If I create classes, that are used at the moment only in a single thread, should I make them thread-safe, even if I don't need that at the moment? It could be happen, that I later use this class in multiple threads, and at that time I could get race conditions and may have a hard time to find them if I didn't made the class thread-safe in the first place. Or should I make the class not thread-safe, for better performance? But premature optimization is evil.
Differently asked: Should I make my classes thread-safe if needed (if used in multiple threads, otherwise not) or should I optimize this issue then needed (if I see that the synchronization eats up an important part of processing time)?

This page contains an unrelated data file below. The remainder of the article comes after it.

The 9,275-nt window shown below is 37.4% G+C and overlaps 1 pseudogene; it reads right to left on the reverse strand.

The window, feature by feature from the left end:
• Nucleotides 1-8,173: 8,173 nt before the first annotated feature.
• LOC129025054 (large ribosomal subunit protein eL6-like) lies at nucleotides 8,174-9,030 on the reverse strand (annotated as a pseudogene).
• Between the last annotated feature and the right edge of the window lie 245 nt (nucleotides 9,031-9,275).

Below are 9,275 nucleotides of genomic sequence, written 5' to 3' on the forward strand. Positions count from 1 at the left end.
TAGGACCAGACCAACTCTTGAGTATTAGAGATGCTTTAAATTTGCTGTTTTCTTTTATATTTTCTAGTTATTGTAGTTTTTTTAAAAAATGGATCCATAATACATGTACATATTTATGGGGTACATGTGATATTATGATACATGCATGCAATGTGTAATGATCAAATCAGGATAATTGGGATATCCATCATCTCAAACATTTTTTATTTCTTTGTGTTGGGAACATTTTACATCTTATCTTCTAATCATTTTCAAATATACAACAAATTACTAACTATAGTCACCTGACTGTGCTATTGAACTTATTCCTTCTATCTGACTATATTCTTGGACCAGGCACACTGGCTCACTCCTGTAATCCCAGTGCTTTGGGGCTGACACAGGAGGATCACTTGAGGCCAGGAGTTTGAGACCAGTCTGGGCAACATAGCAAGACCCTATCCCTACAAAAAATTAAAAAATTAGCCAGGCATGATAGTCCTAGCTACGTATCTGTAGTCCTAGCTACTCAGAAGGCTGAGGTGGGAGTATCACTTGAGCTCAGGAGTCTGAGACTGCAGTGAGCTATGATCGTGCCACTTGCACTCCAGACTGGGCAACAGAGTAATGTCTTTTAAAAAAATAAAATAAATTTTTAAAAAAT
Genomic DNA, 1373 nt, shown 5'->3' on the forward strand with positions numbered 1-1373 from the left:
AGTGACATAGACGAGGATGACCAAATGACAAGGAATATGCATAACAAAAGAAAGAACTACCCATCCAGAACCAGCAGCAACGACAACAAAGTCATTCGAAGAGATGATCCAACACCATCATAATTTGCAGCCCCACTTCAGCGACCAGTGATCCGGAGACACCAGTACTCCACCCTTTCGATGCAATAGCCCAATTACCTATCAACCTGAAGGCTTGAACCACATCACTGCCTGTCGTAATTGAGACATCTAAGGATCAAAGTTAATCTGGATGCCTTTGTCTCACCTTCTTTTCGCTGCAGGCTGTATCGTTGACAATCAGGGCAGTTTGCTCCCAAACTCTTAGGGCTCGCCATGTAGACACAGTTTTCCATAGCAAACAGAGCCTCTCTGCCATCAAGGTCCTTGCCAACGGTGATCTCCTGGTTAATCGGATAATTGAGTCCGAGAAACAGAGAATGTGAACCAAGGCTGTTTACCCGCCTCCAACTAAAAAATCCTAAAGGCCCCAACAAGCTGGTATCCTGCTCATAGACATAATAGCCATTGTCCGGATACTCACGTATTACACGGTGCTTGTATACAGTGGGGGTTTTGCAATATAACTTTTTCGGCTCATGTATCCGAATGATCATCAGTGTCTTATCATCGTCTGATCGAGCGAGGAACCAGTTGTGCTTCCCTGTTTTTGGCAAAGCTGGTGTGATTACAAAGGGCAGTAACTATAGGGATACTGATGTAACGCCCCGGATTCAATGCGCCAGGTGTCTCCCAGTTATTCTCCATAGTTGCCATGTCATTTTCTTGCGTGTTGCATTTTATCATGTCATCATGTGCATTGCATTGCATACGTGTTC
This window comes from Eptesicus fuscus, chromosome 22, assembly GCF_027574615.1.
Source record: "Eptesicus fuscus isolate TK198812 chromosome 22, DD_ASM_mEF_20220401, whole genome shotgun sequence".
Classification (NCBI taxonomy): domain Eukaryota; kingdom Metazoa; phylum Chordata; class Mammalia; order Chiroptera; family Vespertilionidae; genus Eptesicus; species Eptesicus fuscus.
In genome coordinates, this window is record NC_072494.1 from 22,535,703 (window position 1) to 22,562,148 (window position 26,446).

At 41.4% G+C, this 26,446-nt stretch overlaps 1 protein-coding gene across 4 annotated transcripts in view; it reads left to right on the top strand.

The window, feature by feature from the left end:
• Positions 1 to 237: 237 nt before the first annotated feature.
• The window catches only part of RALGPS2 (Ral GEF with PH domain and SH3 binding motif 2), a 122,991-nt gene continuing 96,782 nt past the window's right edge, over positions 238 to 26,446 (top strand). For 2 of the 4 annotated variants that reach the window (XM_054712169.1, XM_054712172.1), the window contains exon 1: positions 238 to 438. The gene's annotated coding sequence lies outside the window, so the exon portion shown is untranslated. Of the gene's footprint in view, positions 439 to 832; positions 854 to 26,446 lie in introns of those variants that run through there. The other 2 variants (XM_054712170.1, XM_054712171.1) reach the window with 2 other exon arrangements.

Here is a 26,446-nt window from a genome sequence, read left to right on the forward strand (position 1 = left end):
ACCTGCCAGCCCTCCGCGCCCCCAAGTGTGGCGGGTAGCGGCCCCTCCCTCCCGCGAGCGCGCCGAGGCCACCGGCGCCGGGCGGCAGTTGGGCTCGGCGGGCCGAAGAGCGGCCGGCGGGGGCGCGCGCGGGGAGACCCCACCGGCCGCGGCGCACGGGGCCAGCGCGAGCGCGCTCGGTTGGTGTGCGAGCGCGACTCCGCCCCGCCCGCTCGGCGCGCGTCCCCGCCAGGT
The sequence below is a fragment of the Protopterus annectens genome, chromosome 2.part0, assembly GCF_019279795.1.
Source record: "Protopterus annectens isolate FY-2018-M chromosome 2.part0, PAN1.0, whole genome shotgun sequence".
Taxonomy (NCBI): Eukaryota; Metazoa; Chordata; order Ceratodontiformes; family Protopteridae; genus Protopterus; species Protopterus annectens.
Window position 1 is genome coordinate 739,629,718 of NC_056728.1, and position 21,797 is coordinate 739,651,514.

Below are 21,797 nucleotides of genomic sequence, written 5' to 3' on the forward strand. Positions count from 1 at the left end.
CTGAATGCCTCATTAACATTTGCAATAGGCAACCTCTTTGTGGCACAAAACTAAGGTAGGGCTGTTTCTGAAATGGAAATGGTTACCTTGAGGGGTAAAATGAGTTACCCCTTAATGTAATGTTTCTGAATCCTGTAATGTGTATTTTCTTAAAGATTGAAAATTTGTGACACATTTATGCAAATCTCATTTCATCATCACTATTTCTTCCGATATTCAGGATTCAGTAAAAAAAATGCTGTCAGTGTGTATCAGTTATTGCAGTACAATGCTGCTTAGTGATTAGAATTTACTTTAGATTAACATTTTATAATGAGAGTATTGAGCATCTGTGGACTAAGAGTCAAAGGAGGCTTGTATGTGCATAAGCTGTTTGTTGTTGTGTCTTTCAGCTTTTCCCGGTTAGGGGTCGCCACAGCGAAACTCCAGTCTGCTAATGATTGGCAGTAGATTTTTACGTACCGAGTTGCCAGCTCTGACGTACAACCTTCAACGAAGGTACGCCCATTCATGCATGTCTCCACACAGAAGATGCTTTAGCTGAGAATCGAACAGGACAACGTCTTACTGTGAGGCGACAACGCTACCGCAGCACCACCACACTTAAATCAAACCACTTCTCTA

If I choose one of the both ways, are there methods to reduce the disadvantages? Or exists a third possibility, that I should use?
EDIT: I give the reason this question came up to my mind. At our company we have written a very simple user-management that writes the data into property-files. I used it in a web-app and after some work on it I got strange errors, that the user-management forgot about properties of users(including name and password) and roles. That was very annoying but not consistently reproducible, so I think it was race condition. Since I synchronized all methods reading and writing from/on disk, the problem disappeared. So I thought, that I probably could have been avoided all the hassle, if we had written the class with synchronization in the first place?
EDIT 2: As I look over the tips of Pragmatic Programmer, I saw tip #41: Always Design for Concurrency. This doesn't say that all code should be thread-safe, but it says the design should have the concurrency in mind.